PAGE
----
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Borrower Myths About Notary Signing Agents

Prevent problems at a loan signing by helping borrowers understand your role as a Notary Signing Agent.

Notary signing agents often have to deal with borrowers who misunderstand the NSA’s role at a closing, and that can lead to difficult signings and upset consumers who take out their frustrations on you.

Here are the most common borrower myths and misconceptions your fellow signing agents shared on social media — along with some tips on how to prevent the problems with loan signings these misunderstandings cause.

Myth One: The Notary is an employee of the lender or title company.
 

Many borrowers believe I am an employee of the title company,” said Margaret Paddock of Cottonwood, Arizona. “One person was upset because we had to call the loan office for an explanation. He thought I should be able to explain the documents.”

Of course, explaining documents and offering advice is something signing agents aren’t allowed to do.

Tip: When contacting a signer to set up an appointment, use the opportunity to explain your role during the signing, and that any questions about the loan terms should be directed to the lender to title company.

“The borrower's conception of our role is in the hands of the Notary signing agent,” said Larry Emsweller of Munster, Indiana. “Setting the proper tone is entirely in our hands. Present yourself in the manner in which you desire to be perceived.”

Myth Two: The NSA is delivering money.
 

Some borrowers mistakenly assume the signing agent is delivering them money from the loan transaction. David Wayne Schuster of South Chesterfield, Virginia, said he has encountered signers who expected him to show up with a check in hand. “Of course, they are very upset when I tell them ‘No’ and ask them to please call the lender ASAP,” he said.

During one signing in Indiana, an angry borrower even threatened the signing agent with a gun demanding money from her that he was expecting from a lender. Fortunately the agent stayed calm and was able to talk the signer into letting her leave unharmed.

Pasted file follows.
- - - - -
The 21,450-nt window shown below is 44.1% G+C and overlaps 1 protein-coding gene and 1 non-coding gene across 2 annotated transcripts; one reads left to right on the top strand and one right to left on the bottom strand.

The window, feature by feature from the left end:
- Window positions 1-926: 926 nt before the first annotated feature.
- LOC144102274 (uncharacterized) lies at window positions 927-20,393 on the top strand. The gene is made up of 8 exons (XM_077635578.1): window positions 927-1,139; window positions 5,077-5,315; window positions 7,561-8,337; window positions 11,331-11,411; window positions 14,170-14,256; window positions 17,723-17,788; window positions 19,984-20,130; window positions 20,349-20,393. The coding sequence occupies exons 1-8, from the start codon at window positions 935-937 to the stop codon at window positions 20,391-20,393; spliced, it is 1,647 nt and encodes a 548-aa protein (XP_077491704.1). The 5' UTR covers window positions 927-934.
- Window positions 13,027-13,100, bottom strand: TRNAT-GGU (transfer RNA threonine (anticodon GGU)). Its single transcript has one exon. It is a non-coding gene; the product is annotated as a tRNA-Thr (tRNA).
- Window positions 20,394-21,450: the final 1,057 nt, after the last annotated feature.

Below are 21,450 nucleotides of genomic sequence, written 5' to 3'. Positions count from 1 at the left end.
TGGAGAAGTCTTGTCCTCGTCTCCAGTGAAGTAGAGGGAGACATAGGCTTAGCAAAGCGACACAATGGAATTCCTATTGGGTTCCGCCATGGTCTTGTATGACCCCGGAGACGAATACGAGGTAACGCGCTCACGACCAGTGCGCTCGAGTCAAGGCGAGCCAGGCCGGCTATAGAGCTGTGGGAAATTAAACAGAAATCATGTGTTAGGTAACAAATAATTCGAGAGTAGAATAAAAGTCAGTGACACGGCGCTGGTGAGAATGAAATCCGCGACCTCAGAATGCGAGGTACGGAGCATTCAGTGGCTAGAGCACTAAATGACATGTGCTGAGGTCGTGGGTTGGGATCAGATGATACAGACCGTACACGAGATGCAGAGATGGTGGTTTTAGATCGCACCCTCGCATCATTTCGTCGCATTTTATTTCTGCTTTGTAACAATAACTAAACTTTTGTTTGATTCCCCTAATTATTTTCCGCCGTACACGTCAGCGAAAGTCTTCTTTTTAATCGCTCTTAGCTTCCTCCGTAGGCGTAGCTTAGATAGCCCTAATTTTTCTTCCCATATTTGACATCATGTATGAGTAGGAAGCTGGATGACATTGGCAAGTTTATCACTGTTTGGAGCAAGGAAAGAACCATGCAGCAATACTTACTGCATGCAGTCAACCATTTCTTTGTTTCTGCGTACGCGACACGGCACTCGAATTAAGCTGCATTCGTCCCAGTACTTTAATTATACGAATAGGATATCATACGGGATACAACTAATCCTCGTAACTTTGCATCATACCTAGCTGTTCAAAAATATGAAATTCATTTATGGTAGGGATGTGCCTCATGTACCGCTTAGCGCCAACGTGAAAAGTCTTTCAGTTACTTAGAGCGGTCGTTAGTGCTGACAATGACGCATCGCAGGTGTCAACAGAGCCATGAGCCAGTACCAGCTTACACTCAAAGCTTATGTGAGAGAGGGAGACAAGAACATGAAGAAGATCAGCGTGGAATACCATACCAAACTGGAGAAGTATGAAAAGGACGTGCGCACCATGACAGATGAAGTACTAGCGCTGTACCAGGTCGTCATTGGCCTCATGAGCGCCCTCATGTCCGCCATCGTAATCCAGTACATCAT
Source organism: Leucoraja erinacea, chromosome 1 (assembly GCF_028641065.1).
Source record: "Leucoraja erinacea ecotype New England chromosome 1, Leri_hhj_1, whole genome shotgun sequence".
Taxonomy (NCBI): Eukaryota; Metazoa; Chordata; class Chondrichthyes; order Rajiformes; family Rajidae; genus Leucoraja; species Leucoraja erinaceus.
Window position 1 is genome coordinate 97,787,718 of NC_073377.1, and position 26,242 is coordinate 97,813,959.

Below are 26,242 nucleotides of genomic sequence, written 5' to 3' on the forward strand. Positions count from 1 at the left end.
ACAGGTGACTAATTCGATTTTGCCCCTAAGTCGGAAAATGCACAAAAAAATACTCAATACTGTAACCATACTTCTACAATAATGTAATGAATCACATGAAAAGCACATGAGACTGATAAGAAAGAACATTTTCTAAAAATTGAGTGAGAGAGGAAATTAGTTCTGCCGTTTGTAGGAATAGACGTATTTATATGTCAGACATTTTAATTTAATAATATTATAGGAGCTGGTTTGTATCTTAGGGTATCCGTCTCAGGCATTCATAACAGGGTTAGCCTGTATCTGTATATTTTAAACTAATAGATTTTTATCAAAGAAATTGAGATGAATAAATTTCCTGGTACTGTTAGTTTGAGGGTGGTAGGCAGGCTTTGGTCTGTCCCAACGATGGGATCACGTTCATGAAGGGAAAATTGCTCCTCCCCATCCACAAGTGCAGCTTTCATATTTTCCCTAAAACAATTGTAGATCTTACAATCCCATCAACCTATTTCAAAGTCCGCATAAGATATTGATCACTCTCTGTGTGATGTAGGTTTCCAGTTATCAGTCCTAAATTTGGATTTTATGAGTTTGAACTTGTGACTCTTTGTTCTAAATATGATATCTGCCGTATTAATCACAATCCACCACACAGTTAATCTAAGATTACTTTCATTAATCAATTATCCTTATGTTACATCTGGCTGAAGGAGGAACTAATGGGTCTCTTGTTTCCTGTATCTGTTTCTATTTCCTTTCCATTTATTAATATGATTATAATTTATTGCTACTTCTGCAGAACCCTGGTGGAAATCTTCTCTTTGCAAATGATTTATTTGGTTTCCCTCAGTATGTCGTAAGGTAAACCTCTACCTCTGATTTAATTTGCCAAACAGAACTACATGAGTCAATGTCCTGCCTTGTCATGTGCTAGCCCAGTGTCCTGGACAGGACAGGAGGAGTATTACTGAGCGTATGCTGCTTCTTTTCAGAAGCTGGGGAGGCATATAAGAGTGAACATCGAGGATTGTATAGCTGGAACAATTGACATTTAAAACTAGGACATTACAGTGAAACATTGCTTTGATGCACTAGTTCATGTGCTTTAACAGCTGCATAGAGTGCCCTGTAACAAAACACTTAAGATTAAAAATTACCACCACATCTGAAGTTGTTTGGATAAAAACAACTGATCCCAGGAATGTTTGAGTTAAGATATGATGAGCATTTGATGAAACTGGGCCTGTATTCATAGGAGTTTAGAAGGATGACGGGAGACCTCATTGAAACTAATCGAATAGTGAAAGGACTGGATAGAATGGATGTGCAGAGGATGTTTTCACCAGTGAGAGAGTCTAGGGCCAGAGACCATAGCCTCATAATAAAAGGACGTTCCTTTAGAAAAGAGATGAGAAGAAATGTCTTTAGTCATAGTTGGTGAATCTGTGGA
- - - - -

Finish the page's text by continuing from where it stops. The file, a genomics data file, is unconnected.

Tip: As mentioned previously, explaining to the borrower your role and what you can and cannot do prior to the signing can help prevent problems stemming from misunderstandings. Remember that you can be put at risk if a borrower mistakenly believes you are carrying large amounts of money. Be sure to take steps to protect yourself while on loan signing assignments.

Myth Three: The Notary can offer an opinion about the terms of the loan.
 

Some borrowers ask the signing agent for advice whether the borrower got a “good deal” on the loan. Brenda Parsons Tucker of Acton, California, said she’s been asked this before by signers. “Since I am doing a lot of signings, they ask if I can give them my opinion on whether or not they are getting a good interest rate,” she said.

Tip: Notaries are independent third-party professionals contracted to ensure all loan documents are signed and notarized properly, then deliver the completed loan package. Just as Notary signing agents cannot answer questions about the details of a loan, it’s not appropriate to give opinions to a signer whether the terms of a loan are a “good deal” or not. If a signer wants your opinion on interest rates or other terms of the loan, explain that you are not authorized to give such advice and refer them to the loan officer.

David Thun is an Associate Editor at the National Notary Association.

Related Articles:

Five Types Of Signers Notary Signing Agents Encounter